Take the escalator to a slice of sunny Provence, in not so sunny St James’s
It’s narrow, it creaks a bit, and apparently can be rather temperamental, but the original 1960s escalator at Riviera still works, and still works its magic.
Patrons of the now gone Sake No Hana will remember the escalator fondly, it was all part of the dining adventure in this Grade II listed Modernist building once used to house The Economist.
The building is now a familiar part of St James’s, but it must have had The Establishment sputtering into its G&Ts when it was originally built as it looks like nothing else.
The Japanese have now gone, and after a year of renovation work the French have moved in with Riviera, well kind of. The brothers behind this, the Emerald Hospitality Group, who also own the restaurants El Norte, Zuaya, and Como Garden are Spanish.
Still, Picasso was Spanish, but is a kind of an honorary Frenchman, and the artwork that lines the escalator walls is all from the personal French collection of the Zandi brothers.
You get time to appreciate the art because the escalator proceeds at a stately pace, as befits its venerable age. At the top you enter the restaurant proper passing the open kitchen and then pause, awed by the massive floor to ceiling windows that line the restaurant.
It’s all been done very well, and rather expensively. The chairs, for example, are so solid I can barely move mine, while my wife wonders if hers has been glued to the floor. Staff rush to help of course and we’re soon happily sitting in front of the majestic bar.
The menu rather charmingly meanders across two pages, rather than in any formal structure, and has plenty of choice without being overpowering. Even so there are starters that compete for my attention, with a Truffle and Cheese stuffed Courgette Flower in Tempura winning out.
It comes not just as a flower but with a mini courgette still attached and it is rather glorious, the unctuous ooze of the flower’s filling contrasting with the firm courgette and the crispy batter.
I happily eat it down to the stem. One small criticism though is that I only have a spoon and fork to work with, a knife and fork would have been far more practical.
Meanwhile P is forking about in her Endive, Brillat Savarin and Smoked Duck Breast Salad. Something of a French classic but not enjoyed so much here as, for some reason we Brits do not usually like endive, perhaps as we are not overfond of bitterness (except about the EU. Little bit of politics there, my name’s Ben Elton, goodnight).
This endive been grilled though, which adds a contrasting caramel sweetness, while Brillat-Savarin which sounds like a French revolutionary poet but is in fact a very creamy cheese, melts through the salad, lovingly clinging to the endive petals and the thinly-sliced smoked duck. Very nice indeed.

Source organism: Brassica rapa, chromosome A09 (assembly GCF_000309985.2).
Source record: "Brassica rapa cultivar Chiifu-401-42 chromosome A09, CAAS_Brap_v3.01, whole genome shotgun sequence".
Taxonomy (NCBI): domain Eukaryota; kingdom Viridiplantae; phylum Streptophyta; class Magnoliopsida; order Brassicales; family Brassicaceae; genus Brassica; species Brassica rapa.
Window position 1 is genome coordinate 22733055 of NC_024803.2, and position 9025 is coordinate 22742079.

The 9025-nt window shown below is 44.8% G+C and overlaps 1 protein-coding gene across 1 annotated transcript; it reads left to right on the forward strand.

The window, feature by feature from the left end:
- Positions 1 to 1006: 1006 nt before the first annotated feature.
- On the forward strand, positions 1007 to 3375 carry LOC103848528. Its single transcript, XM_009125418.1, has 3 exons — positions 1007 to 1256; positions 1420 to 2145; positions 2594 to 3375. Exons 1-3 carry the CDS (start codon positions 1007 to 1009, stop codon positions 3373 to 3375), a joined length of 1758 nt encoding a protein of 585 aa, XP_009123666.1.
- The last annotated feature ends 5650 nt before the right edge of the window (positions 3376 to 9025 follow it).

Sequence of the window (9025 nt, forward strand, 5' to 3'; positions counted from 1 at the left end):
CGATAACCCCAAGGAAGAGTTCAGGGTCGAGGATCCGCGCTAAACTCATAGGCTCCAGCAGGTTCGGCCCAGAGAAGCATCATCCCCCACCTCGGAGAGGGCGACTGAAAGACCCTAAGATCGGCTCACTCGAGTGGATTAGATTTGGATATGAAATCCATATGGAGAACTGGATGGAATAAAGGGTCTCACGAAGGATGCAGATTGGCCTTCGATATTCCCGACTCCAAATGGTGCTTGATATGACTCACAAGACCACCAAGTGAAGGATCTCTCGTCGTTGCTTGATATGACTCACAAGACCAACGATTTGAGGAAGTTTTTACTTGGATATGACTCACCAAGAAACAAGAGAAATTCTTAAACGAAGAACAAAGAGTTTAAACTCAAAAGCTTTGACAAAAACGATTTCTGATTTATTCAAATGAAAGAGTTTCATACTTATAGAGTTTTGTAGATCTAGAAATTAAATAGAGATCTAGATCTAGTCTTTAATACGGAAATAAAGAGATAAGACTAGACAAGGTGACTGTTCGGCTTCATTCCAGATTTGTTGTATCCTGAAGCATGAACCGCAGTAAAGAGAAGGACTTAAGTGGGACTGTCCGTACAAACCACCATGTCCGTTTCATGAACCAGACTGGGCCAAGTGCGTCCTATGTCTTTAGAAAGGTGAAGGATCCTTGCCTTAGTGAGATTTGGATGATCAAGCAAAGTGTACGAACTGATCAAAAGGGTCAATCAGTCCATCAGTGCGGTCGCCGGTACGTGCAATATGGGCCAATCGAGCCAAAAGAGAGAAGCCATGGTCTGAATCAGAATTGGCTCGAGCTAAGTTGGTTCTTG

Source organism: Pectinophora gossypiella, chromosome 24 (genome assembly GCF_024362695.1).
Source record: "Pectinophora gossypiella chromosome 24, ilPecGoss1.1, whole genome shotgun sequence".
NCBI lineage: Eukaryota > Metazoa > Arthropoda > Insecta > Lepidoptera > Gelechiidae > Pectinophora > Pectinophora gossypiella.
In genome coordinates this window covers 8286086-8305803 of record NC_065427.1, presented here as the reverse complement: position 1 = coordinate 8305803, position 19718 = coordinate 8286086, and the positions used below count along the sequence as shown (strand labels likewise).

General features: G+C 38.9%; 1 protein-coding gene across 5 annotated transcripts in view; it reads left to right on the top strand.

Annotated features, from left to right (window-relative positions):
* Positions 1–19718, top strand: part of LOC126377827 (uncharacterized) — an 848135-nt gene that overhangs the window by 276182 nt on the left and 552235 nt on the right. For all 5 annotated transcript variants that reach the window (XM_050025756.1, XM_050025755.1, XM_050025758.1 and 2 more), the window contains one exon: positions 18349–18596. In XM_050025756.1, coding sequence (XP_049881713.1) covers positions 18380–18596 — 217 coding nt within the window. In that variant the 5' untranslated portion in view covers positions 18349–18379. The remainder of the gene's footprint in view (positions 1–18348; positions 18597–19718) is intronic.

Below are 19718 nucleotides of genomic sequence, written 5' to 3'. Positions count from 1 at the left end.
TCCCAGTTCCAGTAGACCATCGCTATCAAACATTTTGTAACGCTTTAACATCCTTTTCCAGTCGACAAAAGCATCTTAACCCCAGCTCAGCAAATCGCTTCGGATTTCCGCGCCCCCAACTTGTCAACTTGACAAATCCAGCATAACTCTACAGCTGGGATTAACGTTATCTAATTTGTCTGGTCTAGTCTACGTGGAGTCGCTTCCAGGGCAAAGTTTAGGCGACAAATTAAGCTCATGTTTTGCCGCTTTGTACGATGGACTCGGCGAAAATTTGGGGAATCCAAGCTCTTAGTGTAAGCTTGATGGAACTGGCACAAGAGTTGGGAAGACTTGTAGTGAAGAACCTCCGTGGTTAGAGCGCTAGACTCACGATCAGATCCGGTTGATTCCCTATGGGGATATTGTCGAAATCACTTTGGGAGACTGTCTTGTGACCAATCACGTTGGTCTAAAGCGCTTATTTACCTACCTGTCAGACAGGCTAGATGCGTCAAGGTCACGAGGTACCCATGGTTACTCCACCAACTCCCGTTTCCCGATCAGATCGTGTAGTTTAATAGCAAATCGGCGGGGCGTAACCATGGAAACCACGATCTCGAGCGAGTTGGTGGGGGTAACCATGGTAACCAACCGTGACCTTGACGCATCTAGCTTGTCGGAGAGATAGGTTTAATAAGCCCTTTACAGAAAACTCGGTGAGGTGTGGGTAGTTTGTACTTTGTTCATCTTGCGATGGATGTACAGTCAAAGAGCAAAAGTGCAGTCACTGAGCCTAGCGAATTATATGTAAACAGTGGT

We don’t have a cocktail, I did fancy one but I could see the mixologist was madly busy trying to turn out cocktails for a table of ten and I knew it would take time, so instead we dive into a decent red Bordeaux that isn’t too pricey.
This goes very well with my Grilled Lamb Rack with Puy Lentils, a simple earthy dish that relies on quality lamb and here gets it in spades. The lamb is perfectly cooked, just out of the pink zone, but only barely, which is just right. It’s a generous number of chops and I do have a little gnaw, as it is obligatory. One small caveat here is the lentils, although cooked in a good stock, are over salted.
‘Dover sole meunière’, (or ‘miller’s style’ in l’anglais), is another very simple and classic dish, which has sadly all but disappeared from modern menus. The ‘miller’ bit simply means the fish is dusted with flour before frying in order to help seal it. A beurre noisette is swiftly made in the pan after the fish is taken out, and it’s then served with a dusting of capers and some lemon wedges.
Fresh fish is key and this is flapping fresh, beautifully thick and white, and P orders fries with hers which I mock gently, before pinching a load of them. They are very good fries, thin and crisp. We both have French (what else?) beans with confit onion, and apparently chilli, but I can’t taste any of it, to accompany. The fish is a generous portion which P can’t finish, but wishes she could.
This leaves her room for a tarte tatin, which is as caramelly and as sticky as anyone could wish for, one of France’s iconic desserts done very well. Another icon is my creme brûlée, the sugar top shell just the right thickness requiring two taps, and no more, to crack open to reveal the smooth, rich creme. The lavender sprig and scent was a perfect evocation of Provence.
Leaving we make the classic mistake of going back round the route we came, only to be confronted with the escalator going the wrong way. You have to go out the other end of the restaurant to find the ‘down’ escalator. After a bottle of red, this can be confusing.
Riviera, like the brothers’ other restaurants, is high end and not cheap, but unlike the other restaurants it has a remarkable space that is worth the price of entry on its own. Recommended.
23 St James St, London SW1A 1HA
There are complimentary cabaret evenings on 16th June and 8th July. Guests will be treated to a show fwith dancers, singers, and acrobats from 8PM until 10:30PM.
The fun can be continued in Riviera’s newly opened lounge and bar area after the show as the resident DJ will be playing from 11pm to 2am. If attending on 16th June, guests can also enjoy a 50% discount off drinks in the lounge area after their meal.